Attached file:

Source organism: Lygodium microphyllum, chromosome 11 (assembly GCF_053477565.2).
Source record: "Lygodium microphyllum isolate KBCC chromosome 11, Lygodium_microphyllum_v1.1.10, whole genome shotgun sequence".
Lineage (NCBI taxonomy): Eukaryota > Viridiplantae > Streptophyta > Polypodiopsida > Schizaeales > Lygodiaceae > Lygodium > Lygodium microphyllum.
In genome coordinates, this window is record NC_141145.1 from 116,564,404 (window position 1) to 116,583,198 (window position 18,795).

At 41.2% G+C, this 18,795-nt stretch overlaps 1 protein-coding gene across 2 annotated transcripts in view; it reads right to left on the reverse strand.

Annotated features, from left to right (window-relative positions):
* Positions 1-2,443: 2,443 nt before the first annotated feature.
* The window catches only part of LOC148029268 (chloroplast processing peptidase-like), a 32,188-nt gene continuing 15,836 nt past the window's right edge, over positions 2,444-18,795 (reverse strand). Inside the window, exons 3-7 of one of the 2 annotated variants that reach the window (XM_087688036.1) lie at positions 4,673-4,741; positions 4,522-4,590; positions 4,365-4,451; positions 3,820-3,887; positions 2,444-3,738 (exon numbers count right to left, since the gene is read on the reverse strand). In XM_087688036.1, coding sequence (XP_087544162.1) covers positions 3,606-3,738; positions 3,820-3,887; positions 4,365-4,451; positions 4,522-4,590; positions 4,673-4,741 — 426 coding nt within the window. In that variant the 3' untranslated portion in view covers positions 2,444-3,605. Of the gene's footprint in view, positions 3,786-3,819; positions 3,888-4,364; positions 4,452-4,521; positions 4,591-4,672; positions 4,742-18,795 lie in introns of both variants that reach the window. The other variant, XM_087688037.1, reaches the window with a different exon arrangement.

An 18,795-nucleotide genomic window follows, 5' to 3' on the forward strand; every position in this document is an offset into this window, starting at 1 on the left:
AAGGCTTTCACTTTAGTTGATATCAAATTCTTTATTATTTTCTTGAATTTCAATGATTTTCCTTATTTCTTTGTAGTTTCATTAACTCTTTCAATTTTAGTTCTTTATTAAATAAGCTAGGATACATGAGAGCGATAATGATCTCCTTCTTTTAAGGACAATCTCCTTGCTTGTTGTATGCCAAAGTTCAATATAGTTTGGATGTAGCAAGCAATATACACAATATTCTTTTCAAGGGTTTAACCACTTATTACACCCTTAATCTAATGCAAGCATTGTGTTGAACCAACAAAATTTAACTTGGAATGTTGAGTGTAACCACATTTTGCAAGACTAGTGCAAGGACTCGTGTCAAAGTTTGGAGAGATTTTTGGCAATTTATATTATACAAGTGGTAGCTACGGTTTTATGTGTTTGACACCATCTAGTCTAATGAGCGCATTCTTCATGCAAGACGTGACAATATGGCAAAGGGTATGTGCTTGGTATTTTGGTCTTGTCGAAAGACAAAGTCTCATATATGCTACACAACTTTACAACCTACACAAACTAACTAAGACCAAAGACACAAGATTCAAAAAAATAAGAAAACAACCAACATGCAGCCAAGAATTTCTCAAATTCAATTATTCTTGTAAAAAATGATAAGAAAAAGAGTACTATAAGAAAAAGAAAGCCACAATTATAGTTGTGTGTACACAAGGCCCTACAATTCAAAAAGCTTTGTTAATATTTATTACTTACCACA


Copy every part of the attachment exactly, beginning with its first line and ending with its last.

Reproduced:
Source organism: Lygodium microphyllum, chromosome 11 (assembly GCF_053477565.2).
Source record: "Lygodium microphyllum isolate KBCC chromosome 11, Lygodium_microphyllum_v1.1.10, whole genome shotgun sequence".
Lineage (NCBI taxonomy): Eukaryota > Viridiplantae > Streptophyta > Polypodiopsida > Schizaeales > Lygodiaceae > Lygodium > Lygodium microphyllum.
In genome coordinates, this window is record NC_141145.1 from 116,564,404 (window position 1) to 116,583,198 (window position 18,795).

At 41.2% G+C, this 18,795-nt stretch overlaps 1 protein-coding gene across 2 annotated transcripts in view; it reads right to left on the reverse strand.

Annotated features, from left to right (window-relative positions):
* Positions 1-2,443: 2,443 nt before the first annotated feature.
* The window catches only part of LOC148029268 (chloroplast processing peptidase-like), a 32,188-nt gene continuing 15,836 nt past the window's right edge, over positions 2,444-18,795 (reverse strand). Inside the window, exons 3-7 of one of the 2 annotated variants that reach the window (XM_087688036.1) lie at positions 4,673-4,741; positions 4,522-4,590; positions 4,365-4,451; positions 3,820-3,887; positions 2,444-3,738 (exon numbers count right to left, since the gene is read on the reverse strand). In XM_087688036.1, coding sequence (XP_087544162.1) covers positions 3,606-3,738; positions 3,820-3,887; positions 4,365-4,451; positions 4,522-4,590; positions 4,673-4,741 — 426 coding nt within the window. In that variant the 3' untranslated portion in view covers positions 2,444-3,605. Of the gene's footprint in view, positions 3,786-3,819; positions 3,888-4,364; positions 4,452-4,521; positions 4,591-4,672; positions 4,742-18,795 lie in introns of both variants that reach the window. The other variant, XM_087688037.1, reaches the window with a different exon arrangement.

An 18,795-nucleotide genomic window follows, 5' to 3' on the forward strand; every position in this document is an offset into this window, starting at 1 on the left:
AAGGCTTTCACTTTAGTTGATATCAAATTCTTTATTATTTTCTTGAATTTCAATGATTTTCCTTATTTCTTTGTAGTTTCATTAACTCTTTCAATTTTAGTTCTTTATTAAATAAGCTAGGATACATGAGAGCGATAATGATCTCCTTCTTTTAAGGACAATCTCCTTGCTTGTTGTATGCCAAAGTTCAATATAGTTTGGATGTAGCAAGCAATATACACAATATTCTTTTCAAGGGTTTAACCACTTATTACACCCTTAATCTAATGCAAGCATTGTGTTGAACCAACAAAATTTAACTTGGAATGTTGAGTGTAACCACATTTTGCAAGACTAGTGCAAGGACTCGTGTCAAAGTTTGGAGAGATTTTTGGCAATTTATATTATACAAGTGGTAGCTACGGTTTTATGTGTTTGACACCATCTAGTCTAATGAGCGCATTCTTCATGCAAGACGTGACAATATGGCAAAGGGTATGTGCTTGGTATTTTGGTCTTGTCGAAAGACAAAGTCTCATATATGCTACACAACTTTACAACCTACACAAACTAACTAAGACCAAAGACACAAGATTCAAAAAAATAAGAAAACAACCAACATGCAGCCAAGAATTTCTCAAATTCAATTATTCTTGTAAAAAATGATAAGAAAAAGAGTACTATAAGAAAAAGAAAGCCACAATTATAGTTGTGTGTACACAAGGCCCTACAATTCAAAAAGCTTTGTTAATATTTATTACTTACCACA